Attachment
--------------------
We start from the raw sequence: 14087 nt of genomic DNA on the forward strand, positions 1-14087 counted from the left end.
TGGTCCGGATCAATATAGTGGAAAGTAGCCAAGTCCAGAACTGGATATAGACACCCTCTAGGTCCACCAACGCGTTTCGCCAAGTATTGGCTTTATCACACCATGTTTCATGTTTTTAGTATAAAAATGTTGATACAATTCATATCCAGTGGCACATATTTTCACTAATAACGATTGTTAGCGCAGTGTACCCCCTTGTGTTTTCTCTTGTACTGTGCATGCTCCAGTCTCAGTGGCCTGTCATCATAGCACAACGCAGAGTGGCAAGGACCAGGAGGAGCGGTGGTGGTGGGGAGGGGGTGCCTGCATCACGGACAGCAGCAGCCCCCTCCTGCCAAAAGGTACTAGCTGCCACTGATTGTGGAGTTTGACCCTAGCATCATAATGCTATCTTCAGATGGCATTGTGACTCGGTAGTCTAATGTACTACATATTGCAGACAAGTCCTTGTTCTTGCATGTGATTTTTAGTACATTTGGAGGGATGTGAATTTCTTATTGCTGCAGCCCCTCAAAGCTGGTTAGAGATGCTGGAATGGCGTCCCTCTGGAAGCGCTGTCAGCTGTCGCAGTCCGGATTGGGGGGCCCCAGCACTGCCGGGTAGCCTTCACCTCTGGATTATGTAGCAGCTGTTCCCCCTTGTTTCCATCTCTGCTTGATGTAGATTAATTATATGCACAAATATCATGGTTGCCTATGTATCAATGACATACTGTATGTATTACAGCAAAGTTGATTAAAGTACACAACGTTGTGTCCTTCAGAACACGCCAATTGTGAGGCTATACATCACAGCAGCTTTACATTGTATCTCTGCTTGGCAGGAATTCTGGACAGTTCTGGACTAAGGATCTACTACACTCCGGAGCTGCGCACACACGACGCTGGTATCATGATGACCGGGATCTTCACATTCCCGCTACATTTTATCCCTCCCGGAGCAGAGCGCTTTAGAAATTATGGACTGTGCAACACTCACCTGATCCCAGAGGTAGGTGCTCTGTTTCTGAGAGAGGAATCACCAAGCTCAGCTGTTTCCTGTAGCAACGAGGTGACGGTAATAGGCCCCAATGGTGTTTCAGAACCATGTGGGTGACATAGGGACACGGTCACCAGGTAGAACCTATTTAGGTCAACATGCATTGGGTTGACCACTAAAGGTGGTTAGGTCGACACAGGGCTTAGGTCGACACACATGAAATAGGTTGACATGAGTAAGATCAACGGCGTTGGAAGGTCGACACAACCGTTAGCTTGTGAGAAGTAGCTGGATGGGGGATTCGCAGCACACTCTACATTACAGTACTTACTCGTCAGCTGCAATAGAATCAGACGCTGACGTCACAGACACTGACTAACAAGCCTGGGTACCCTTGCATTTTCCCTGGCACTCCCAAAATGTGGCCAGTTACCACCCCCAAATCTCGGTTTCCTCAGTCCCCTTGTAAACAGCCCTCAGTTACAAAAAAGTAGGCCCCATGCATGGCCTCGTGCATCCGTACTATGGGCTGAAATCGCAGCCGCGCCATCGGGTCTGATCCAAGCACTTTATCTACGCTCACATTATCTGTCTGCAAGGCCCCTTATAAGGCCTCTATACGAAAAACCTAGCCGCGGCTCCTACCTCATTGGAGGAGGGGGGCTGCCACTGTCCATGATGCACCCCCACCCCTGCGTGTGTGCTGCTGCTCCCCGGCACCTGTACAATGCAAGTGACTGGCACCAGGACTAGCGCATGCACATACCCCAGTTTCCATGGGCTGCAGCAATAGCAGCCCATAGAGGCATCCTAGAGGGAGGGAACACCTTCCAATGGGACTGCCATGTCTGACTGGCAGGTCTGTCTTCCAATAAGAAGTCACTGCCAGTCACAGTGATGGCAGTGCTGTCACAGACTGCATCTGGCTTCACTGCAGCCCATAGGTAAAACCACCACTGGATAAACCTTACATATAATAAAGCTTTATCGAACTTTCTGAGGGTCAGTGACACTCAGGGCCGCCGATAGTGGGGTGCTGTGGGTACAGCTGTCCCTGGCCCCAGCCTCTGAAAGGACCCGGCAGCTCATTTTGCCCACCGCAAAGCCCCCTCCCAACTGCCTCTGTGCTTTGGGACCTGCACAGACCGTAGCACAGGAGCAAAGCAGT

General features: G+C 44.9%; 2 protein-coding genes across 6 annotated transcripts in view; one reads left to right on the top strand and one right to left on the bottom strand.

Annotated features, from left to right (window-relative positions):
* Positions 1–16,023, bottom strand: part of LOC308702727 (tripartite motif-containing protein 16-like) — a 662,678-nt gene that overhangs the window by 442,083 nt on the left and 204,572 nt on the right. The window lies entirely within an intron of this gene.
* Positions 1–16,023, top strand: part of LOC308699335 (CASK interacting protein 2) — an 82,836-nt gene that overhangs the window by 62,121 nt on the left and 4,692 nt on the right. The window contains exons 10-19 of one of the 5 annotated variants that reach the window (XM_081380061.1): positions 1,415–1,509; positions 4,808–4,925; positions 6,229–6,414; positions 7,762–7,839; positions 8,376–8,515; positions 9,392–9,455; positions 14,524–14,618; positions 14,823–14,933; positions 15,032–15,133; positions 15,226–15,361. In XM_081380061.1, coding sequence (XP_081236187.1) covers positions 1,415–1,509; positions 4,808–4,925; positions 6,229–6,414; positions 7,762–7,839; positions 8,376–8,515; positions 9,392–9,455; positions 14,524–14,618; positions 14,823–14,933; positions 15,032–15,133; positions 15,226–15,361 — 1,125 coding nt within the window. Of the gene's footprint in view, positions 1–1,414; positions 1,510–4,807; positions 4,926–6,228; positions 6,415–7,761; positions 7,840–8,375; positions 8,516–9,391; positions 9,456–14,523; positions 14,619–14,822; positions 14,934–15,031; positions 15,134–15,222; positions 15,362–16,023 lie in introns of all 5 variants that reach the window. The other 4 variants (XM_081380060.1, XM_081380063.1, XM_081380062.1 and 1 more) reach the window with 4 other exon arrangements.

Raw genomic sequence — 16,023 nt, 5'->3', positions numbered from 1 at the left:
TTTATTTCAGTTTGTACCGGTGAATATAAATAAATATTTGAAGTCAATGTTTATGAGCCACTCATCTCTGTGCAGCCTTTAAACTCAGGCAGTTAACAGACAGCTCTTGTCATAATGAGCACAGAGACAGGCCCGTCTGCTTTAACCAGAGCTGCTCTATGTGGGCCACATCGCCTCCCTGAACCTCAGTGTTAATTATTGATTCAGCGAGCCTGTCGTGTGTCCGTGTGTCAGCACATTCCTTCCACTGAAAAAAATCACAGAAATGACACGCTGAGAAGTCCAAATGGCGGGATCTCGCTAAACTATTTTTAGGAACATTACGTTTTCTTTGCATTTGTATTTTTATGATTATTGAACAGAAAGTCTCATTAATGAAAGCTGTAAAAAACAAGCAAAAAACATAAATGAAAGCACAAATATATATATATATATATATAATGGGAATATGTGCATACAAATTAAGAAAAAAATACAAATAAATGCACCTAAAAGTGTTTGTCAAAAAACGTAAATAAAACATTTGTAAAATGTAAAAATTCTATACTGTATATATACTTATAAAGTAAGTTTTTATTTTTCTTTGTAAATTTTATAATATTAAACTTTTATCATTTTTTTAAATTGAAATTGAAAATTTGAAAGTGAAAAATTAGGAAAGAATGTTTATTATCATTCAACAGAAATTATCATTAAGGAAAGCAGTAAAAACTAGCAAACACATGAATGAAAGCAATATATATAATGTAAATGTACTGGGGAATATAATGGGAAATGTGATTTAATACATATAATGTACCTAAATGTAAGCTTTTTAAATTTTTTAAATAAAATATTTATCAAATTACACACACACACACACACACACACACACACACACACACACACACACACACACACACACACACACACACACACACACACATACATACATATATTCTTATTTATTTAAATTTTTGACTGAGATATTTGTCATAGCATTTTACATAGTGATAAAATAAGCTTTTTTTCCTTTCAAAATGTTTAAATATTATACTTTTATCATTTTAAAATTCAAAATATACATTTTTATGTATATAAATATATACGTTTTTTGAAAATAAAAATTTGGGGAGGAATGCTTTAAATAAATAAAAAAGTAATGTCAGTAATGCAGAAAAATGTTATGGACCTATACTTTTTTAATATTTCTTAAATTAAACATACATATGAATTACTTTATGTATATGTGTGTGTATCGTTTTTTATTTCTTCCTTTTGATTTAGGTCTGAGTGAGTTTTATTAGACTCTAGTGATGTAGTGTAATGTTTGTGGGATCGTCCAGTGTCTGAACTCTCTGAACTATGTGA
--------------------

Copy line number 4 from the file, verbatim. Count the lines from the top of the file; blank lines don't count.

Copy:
Annotated features, from left to right (window-relative positions):